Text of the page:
How can private sector financing support legal empowerment for communities affected by large-scale investments?

Recently, major legal wins have opened up conversation about creating a remedy fund at development finance institutions to address harms that result from investment projects. This would be a huge step forward.

Yet there’s also an urgent need to ensure communities can engage in shaping projects early and often to avoid potential harms. What if there were a global financing mechanism for independent legal support for affected communities?

Access to targeted support can help address asymmetries in power and access to information. It’s part of what’s needed to breathe life into commitments to free, prior, and informed consent. And for businesses it could reinforce a new norm that communities be empowered to act as an equal counterparty.

An independently administered pooled fund for community support could collect financial contributions from the private sector and pay out grants for local communities to obtain support to engage in shaping decisions about investments. It could tap into new sources of funding, ensuring communities across the world are able to access the resources needed to engage with large-scale investment projects. Check out the attached concept note for more on how a pooled fund could work.

Our community is campaigning to increase financing for legal empowerment (#justiceforall) and this could be an opportunity for innovation. But there are also challenges with taking funds from the private sector.

We’d like to hear from you. What would a fund need to get right if it’s going to meet communities’ needs?

Here are a few principles that could help guide the design of a basket fund:

  1. Any effort to create a financing mechanism with contributions from the private sector must be grounded in the principle that communities have the right to say no to investment.

  2. Contributions from the private sector should be tied to the ‘cost of doing business’. This could take multiple forms, e.g. setting aside a % of total operating costs. In contrast to a philanthropic contribution, building funding into corporations’ and investors’ core financial model reflects a commitment that affected communities deserve support to exercise their rights; without it a business deal is irresponsible.

  3. A financing mechanism should support and strengthen national law and environmental, social, and governance standards rather than substituting for them.

  4. Grants should cover support across the entire investment life cycle, ensuring communities can shape decision-making in the early stages and are able to address grievances that arise during operations or closure. In addition, grants can include supporting communities to engage effectively in both a) bilateral negotiations between communities and companies and b) public regulatory processes such as permitting and enforcement.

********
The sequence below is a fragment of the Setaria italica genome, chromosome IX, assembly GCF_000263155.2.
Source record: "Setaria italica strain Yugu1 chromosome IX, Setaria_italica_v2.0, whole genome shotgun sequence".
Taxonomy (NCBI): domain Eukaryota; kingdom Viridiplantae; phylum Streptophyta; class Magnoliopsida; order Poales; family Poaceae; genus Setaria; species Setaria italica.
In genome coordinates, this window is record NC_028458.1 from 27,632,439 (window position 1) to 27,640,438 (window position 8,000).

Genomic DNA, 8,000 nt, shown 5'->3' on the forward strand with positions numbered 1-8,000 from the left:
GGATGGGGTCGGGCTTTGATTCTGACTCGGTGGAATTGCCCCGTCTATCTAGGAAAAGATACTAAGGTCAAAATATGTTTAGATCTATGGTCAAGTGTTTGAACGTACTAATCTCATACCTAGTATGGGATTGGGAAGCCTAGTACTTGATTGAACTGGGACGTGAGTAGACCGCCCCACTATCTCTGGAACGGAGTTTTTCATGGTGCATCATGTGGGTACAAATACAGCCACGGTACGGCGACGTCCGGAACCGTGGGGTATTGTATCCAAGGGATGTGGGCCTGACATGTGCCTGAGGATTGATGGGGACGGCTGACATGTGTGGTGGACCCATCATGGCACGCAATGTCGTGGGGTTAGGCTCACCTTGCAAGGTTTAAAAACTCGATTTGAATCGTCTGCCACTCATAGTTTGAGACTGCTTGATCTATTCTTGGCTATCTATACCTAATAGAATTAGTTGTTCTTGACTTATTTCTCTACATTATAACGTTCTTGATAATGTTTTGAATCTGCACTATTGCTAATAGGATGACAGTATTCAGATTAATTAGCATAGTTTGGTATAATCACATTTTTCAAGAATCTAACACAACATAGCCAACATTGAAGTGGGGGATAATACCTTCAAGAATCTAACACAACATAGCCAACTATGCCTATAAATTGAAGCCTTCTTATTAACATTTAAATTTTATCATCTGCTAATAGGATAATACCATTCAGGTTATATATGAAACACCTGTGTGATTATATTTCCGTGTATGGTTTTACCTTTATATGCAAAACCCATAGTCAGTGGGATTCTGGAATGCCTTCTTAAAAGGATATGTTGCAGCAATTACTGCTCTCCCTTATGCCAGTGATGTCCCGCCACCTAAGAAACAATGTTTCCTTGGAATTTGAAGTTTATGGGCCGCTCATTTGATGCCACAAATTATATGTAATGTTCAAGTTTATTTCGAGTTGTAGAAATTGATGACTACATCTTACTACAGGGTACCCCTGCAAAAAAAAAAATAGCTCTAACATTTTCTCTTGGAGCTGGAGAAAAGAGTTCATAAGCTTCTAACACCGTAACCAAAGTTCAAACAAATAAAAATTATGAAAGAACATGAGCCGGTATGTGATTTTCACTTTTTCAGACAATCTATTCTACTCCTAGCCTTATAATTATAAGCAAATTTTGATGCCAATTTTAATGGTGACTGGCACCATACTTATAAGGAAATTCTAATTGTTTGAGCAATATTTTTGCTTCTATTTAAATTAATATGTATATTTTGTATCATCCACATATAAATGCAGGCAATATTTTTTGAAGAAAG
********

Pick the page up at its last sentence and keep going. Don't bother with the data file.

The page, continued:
5. Grants can cover a range of activities and types of support, including but not limited to rights awareness, advice on contract negotiations, reviewing impact assessments, environmental monitoring, and grievance redress. Communities may pursue support from CSOs, lawyers, scientists, and a range of others.

  6. It will be critical to maintain the independence of support providers and ensure they are directly accountable to communities. Communities can choose who to partner with to meet their needs. In addition, the fund should outline clear processes for protecting communities and support providers from undue influence by contributors.

  7. The fund should be managed by an independent institution. The governing body needs to include frontline civil society organizations. In addition, the fund should outline clear procedures for transparency and oversight.

  8. The grantmaking process (e.g. application, transfer of funds, reporting, etc) should be designed to minimize the burden on communities and support providers.

Do these reflect the important considerations? What would you add or change? Reply here to share your thoughts!

In solidarity,

Erin

Pooled Fund for Community Support During Investments.pdf (231.4 KB)

@soniapark @sonkitaconteh @michaelotto @marlonmanuel @ginococchiaro @SiddharthAkali @jocelynmedallo @Tom_Weerachat @vivekmaru @sam_szoke_burke @bharatpatel @lorenzowakefield @lorenzocotula

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Thanks for sharing, @erinkitchell - I’m looking forward to hearing what folks think about this important and nuanced financing initiative.

I wanted to flag the post with some members who may be interested in weighing in here. @exchange_2016kenya, @exchange_2018sierraleone @rahma @Tone_Marzan @Vuthy @bj_schulte @manolomorales @RoseBirgen @prasantmohanty